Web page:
It can be hard to be a freelance professional. You often spend days or weeks by yourself. You may find yourself with no one to talk to as you create your masterpieces and finish all of your multiple projects. Many business owners and freelance professionals burnout because of this. However, they can easily avoid it with the following tips:
You don't have to be a psychologist to have heard of the Myers Briggs Personality Test. Developed in the 1940s and working off of Carl Jung's earlier discovery of personality types, this tool is widely used today to help people find careers that best suit their sensibilities.
If you're a freelance professional, chances are that you're preoccupied with thoughts of increasing your client base, managing your time, and exceeding the expectations of your current clients. Even during your leisure time (if you can even remember what that is) your thoughts bend toward finding ways to improve your business.
Solitude is often thought of as a lost art. For many, in this age of instant communication, being alone just isn't on the menu. Some people are afraid of what they will find if they let their mind go to a quiet place, while others simply don't know how to shut off their thoughts. Either way, finding some down-time is essential for the independent creative.
Many people hate to network. They don’t like going to events, trying to talk to people that they never met, and finding common interests. They feel uncomfortable trying to pass out their business cards to everyone that they meet. However, it is very important for business owners to network.
Whether you craft jewelry, words, or images, behind every good creative freelancer is a system designed to keep them productive over the long haul. Having a system establishes consistency, both for your income and your productivity as an artist and freelancer.
People are always talking about learning from failure, but collaboration between independent creatives lets you wise up the easier way. Participating in a collective of freelance professionals gives you more opportunities to learn from success.
I hosted a workshop at the 2010 Create Denver Expo on April 10, titled Ten Steps to Creative Independence. What makes some freelancers thrive, while others struggle? What are the traits that make creative independents succeed?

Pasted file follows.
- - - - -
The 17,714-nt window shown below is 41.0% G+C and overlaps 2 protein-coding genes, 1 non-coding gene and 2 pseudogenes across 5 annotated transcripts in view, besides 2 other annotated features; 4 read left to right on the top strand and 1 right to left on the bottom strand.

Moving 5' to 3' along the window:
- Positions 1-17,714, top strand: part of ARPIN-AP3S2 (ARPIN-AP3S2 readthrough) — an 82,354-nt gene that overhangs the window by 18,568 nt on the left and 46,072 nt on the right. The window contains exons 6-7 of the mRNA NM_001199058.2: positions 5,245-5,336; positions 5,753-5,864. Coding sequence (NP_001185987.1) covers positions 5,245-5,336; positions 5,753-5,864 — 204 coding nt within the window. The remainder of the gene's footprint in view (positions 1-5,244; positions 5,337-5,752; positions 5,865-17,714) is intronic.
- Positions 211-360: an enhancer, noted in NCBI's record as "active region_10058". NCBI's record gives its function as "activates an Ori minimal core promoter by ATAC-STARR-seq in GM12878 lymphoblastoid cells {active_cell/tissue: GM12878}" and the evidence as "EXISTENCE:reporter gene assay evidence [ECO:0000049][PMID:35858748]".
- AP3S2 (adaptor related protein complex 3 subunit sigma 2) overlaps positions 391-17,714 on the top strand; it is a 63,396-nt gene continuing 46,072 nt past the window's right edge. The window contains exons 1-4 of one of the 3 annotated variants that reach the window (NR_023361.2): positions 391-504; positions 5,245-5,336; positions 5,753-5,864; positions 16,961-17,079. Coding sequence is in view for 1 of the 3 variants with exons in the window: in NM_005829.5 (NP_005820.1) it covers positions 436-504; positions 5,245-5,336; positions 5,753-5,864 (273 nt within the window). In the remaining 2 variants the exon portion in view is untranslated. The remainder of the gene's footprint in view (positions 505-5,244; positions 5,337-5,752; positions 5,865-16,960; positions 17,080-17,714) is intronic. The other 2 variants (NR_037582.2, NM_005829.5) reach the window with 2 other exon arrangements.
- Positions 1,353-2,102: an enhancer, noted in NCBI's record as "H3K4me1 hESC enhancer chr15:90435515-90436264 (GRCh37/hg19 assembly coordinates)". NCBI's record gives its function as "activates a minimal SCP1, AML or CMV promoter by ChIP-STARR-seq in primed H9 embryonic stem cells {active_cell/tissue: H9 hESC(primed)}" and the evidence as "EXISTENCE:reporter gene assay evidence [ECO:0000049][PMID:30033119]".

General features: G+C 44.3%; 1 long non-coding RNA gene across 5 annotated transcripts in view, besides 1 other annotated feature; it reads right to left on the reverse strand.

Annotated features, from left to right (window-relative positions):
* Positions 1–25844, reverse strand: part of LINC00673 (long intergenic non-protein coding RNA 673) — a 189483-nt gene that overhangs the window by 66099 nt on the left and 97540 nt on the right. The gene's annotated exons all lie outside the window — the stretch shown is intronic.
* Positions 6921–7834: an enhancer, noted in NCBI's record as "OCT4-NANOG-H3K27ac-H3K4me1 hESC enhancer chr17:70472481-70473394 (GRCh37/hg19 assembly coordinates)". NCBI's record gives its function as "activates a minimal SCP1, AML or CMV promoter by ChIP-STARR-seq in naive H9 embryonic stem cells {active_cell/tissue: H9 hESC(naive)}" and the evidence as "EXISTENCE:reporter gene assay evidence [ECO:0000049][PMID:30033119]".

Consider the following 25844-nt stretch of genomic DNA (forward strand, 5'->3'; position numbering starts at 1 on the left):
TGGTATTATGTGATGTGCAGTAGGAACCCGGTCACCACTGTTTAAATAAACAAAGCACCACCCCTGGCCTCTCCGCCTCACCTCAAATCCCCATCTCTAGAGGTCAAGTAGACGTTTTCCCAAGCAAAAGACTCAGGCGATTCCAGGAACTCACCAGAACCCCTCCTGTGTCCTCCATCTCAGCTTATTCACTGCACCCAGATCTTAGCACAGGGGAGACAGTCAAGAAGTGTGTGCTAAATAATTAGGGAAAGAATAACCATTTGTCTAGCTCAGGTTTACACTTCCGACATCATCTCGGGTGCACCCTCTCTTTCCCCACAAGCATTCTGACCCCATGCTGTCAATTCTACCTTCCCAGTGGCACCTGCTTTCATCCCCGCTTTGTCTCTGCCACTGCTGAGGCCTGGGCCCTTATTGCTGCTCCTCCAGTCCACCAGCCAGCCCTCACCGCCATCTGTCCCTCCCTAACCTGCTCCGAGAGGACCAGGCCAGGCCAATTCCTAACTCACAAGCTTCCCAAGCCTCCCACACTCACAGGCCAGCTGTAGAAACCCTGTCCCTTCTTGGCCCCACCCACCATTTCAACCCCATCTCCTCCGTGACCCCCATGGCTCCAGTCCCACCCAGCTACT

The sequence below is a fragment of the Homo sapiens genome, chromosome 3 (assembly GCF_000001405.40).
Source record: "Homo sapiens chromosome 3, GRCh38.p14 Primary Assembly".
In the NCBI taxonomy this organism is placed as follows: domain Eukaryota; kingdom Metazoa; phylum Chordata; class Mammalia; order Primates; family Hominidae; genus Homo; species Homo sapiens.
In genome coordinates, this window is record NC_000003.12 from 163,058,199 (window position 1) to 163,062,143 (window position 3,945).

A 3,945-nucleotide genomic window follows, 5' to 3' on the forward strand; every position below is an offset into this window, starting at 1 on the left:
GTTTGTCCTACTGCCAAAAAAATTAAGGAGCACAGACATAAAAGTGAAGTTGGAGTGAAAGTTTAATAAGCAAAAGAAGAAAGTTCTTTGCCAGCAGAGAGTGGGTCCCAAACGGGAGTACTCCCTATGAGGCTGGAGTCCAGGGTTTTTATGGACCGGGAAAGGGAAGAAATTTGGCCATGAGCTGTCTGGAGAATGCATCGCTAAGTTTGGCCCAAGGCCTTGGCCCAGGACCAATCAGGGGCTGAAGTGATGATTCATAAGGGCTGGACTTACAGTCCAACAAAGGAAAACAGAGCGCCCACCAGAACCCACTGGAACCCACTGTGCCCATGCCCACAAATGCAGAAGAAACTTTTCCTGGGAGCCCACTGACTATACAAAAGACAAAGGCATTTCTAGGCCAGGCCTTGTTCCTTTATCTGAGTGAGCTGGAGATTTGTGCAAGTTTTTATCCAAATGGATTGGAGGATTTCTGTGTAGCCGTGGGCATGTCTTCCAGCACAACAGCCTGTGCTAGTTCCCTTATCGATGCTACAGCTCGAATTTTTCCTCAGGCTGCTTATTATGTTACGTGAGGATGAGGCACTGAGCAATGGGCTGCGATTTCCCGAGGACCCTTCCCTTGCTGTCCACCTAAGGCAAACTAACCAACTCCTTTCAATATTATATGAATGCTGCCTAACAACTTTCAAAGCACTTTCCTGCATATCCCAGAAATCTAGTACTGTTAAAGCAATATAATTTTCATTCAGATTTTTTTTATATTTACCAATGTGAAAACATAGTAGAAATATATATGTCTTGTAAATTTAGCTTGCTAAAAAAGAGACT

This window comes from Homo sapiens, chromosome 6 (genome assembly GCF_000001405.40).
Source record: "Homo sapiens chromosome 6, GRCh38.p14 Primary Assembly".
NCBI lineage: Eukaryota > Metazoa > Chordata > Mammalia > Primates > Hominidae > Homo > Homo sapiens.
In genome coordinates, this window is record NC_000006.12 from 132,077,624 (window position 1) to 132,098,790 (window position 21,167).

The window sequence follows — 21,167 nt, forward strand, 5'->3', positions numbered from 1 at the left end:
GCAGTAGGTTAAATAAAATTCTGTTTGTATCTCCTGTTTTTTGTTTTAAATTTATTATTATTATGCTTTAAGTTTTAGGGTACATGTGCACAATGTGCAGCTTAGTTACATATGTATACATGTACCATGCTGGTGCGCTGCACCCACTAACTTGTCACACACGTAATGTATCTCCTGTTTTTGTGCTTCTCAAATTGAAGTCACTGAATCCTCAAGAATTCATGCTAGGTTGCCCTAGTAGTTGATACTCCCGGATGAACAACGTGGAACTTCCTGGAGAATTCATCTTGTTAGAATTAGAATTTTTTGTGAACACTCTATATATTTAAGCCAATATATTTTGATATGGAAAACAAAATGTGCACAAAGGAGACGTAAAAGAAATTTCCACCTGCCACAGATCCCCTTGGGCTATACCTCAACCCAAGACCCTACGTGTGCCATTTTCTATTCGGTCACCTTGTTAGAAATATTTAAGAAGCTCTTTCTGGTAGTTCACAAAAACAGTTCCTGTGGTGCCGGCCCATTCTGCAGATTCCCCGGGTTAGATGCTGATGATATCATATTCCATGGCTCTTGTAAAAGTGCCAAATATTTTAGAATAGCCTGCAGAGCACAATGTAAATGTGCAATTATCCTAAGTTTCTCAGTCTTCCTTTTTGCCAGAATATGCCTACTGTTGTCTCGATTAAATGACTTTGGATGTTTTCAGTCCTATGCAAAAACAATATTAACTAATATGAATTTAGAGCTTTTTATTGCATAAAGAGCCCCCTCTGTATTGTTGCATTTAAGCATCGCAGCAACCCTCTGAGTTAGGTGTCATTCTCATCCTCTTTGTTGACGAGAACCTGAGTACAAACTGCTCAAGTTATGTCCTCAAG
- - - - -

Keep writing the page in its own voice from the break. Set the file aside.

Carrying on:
There are some little known facts about people who work as freelance professionals. Their work and schedule can be much different from someone who works a typical 9-5. To be a better freelance professional, consider these three secrets to optimize work and your personal life.
All great business models involve high levels of innovation and creativity. Unfortunately, thinking outside the box always involves a certain level of risk. When you think creatively, you have a lot of exciting new ideas, but not all of them are going to work. Failure is part of the equation when it comes to innovation.
When I started working as a self-employed designer, the services I offered read like a directory of all things creative: brochures, catalogs, logos, marketing materials, interactive, posters, packaging...
Let's face it. Your website is a critical factor in your business success. The best websites are developed by professionals who understand the purpose of a website and use web design best practices to achieve the desired results. What are some of those best practices?
Many people think that personal creativity is separate from professional success. We tend to divide our lives into “work” and “play.” The proverb “Work while you work and play while you play” illustrates this manner of thinking.
Thinking about ditching the day job for something much more exciting and flexible? Then being an independent creative may be just the thing for you. But before diving in, make sure you know what you need.
There has been an exciting trend for community based working environments for entrepreneurs, freelancers and independents. Professionals that have made the leap to work for themselves and go out and start a new thing have realized that just because they work for themselves doesn't mean they have to work by themselves.
More and more creative people are giving up salaried positions with big corporations to pursue careers as freelance professionals. Most creative work can be accomplished remotely and projects can be found through websites or networking so it is not necessary to have an employer in order to continue to work in the field you love.
We've all heard the stereotypes about creative geniuses that existed outside the bell curve. Vincent Van Gogh's famous ear incident, and Frida Kahlo's battle with depression are just the tips of the iceberg. Sometimes, it can seem like a creative person without an eccentric nature is the exception.
There are many exercises that you can do to increase productivity. These exercises force you to look at things in a different way. If you consider various ways of doing the same thing, you’re bound to come up with more efficient ways of completing your everyday tasks. Additionally, the process of experimentation itself wakes up your mind and forces you to concentrate better.
Studying the mind of the independent creative has baffled more than a few scientists over the years. While we now know that the old notion of left vs. right brain functioning is outdated, and that many neural networks are involved in processing imaginative thoughts, we are still not entirely sure of how creativity works in the brain.